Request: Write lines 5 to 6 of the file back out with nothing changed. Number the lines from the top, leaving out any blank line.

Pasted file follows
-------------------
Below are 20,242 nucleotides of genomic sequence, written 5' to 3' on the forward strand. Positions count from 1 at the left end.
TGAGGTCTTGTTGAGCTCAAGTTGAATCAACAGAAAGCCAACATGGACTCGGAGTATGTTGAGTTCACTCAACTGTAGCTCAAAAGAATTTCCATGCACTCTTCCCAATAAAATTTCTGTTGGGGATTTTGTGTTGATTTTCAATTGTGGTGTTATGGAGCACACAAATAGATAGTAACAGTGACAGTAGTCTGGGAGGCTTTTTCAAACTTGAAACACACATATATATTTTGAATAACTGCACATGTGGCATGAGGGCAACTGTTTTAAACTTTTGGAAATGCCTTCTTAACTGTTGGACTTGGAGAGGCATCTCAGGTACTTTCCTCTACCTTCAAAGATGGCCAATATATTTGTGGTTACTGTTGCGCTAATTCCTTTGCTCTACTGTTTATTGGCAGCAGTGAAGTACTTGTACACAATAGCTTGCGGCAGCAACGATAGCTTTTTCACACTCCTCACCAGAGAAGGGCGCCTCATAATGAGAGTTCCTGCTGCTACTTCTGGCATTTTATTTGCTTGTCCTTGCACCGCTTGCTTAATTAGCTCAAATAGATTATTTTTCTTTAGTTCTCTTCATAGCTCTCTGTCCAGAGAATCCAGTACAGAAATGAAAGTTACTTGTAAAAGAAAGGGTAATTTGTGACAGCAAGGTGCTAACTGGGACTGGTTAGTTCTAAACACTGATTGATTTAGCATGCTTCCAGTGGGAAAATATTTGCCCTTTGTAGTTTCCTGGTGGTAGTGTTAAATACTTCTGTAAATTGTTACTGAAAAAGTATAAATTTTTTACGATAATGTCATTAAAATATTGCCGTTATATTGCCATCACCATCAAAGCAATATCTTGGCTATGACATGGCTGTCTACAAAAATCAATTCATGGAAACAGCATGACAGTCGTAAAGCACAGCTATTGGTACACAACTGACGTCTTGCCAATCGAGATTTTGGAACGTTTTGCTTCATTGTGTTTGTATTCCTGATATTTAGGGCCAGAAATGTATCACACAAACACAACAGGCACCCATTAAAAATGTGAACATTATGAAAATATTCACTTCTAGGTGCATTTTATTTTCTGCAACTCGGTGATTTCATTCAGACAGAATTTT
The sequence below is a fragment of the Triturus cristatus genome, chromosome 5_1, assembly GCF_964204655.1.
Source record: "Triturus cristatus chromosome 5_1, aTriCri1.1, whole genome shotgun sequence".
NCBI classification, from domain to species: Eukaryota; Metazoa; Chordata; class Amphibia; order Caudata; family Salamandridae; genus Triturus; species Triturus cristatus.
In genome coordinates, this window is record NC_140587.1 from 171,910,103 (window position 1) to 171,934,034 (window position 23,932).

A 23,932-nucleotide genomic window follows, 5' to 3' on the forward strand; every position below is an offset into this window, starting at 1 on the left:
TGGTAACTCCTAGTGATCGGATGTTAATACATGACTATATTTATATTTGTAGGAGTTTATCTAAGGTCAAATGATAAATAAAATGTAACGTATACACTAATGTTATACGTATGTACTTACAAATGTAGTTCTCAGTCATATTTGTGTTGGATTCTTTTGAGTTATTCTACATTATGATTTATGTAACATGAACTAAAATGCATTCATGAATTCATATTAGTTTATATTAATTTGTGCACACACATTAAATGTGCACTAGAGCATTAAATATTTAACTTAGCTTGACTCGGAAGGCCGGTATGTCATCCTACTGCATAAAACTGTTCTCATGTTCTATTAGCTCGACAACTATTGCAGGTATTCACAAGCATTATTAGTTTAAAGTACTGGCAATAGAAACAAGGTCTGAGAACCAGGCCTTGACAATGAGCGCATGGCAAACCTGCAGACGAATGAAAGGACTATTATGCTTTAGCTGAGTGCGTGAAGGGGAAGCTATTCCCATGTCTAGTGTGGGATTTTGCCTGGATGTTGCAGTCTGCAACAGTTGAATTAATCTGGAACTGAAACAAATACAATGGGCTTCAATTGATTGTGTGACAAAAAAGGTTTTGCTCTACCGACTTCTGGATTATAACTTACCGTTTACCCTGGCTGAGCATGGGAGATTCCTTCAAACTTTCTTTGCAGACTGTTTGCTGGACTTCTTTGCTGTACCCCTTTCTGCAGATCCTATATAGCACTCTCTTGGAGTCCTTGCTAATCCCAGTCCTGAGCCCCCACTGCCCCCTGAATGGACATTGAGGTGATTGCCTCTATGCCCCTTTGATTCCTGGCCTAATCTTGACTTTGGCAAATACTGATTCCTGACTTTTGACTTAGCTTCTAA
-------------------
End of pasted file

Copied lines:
NCBI classification, from domain to species: Eukaryota; Metazoa; Chordata; class Amphibia; order Caudata; family Salamandridae; genus Triturus; species Triturus cristatus.
In genome coordinates, this window is record NC_140587.1 from 171,910,103 (window position 1) to 171,934,034 (window position 23,932).